The gut microbiota influences metabolic health and has already been linked to diabetes. DZD scientist from Munich now investigated the microbiome of young adults at risk for type 2 diabetes. They compared stool microbiota of insulin resistant women with previous gestational diabetes – a high risk group for type 2 diabetes – and women after a normoglycemic pregnancy (controls).
Significantly more women in the previous gestational diabetes group showed a Prevotellaceae-dominated intestinal microbiome. Prevotella are mucin degrading bacteria, which may be associated with increased gut permeability and low-grade inflammation with decreased insulin sensitivity. This could explain the link between Prevotellaceae and diabetes.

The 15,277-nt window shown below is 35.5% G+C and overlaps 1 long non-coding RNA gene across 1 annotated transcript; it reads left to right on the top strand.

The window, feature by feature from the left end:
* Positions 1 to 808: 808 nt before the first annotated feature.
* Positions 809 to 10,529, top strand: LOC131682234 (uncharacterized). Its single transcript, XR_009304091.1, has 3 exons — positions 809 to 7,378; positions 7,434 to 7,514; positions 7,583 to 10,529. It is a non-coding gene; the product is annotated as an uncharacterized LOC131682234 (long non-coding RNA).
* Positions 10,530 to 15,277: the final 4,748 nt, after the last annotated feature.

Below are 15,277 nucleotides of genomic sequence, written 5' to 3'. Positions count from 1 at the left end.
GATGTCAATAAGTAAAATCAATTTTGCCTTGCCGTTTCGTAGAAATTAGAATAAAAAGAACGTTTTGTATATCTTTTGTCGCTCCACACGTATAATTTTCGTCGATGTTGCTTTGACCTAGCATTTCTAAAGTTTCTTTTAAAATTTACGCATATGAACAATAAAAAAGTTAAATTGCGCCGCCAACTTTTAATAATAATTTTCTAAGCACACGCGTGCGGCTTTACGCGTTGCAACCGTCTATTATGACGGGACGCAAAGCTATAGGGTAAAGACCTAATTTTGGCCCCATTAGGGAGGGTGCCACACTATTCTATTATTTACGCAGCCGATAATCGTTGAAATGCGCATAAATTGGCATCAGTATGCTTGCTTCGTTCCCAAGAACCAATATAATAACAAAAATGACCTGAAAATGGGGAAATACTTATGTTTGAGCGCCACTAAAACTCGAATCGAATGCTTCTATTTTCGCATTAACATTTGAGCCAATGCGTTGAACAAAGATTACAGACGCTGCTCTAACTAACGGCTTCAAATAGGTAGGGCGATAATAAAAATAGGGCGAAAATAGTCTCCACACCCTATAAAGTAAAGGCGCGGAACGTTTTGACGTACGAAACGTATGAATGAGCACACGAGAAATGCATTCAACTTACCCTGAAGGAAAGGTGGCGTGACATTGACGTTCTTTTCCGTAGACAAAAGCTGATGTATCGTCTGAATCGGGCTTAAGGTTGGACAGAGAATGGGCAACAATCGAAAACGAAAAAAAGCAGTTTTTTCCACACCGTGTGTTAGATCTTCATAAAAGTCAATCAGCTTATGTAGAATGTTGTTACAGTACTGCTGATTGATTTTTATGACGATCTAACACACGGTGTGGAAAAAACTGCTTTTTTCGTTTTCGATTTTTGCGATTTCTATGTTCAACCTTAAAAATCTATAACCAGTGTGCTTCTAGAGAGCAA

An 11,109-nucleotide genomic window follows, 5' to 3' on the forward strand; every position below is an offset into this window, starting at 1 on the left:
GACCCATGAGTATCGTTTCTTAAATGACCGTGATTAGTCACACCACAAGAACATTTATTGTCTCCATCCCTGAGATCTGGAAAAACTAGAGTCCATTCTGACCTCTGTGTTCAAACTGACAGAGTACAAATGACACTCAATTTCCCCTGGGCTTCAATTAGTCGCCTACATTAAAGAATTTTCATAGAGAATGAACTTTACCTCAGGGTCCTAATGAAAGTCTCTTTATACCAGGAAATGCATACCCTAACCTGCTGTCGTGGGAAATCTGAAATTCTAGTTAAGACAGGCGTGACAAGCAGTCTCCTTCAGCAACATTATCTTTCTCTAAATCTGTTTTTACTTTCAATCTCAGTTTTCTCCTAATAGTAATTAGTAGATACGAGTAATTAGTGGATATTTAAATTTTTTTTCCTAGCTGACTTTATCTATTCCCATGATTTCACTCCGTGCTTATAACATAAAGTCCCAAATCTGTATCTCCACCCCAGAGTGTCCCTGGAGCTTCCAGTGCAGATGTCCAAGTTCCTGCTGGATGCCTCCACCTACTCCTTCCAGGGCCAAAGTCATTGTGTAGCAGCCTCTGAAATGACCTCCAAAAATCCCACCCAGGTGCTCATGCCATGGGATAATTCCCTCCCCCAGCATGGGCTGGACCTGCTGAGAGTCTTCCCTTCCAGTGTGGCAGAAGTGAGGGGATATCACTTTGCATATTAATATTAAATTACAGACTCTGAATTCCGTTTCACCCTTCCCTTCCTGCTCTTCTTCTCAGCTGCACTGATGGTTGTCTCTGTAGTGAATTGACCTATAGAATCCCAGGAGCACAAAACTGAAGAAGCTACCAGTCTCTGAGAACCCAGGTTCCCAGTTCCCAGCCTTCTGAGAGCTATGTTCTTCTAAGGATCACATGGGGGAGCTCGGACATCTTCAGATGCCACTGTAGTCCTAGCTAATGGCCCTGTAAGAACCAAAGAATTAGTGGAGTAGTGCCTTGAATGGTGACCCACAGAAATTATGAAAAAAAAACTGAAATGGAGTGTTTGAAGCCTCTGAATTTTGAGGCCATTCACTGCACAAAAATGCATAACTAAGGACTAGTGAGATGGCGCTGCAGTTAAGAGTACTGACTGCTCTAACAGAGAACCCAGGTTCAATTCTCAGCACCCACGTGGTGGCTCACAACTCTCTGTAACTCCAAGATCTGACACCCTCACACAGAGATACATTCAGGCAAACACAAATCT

The study suggests that distinctive features of the intestinal microbiota are already present
in young adults at risk for type 2 diabetes. These results warrant further investigation in larger human cohorts and other clinical settings, as well as examination of the underlying molecular mechanisms. Considering that the gut microbiota can be influenced by diet, this might be a suitable way to prevent type 2 diabetes in people at risk.
Fugmann M, Breier M, Rottenkolber M, Banning F, Ferrari U, Sacco V, Grallert H, Parhofer KG, Seissler J, Clavel T, Lechner A. The stool microbiota of insulin resistant women with recent gestational diabetes, a high risk group for type 2 diabetes. doi: 10.1038/srep13212. Nature Scientific Reports. August 17, 2015
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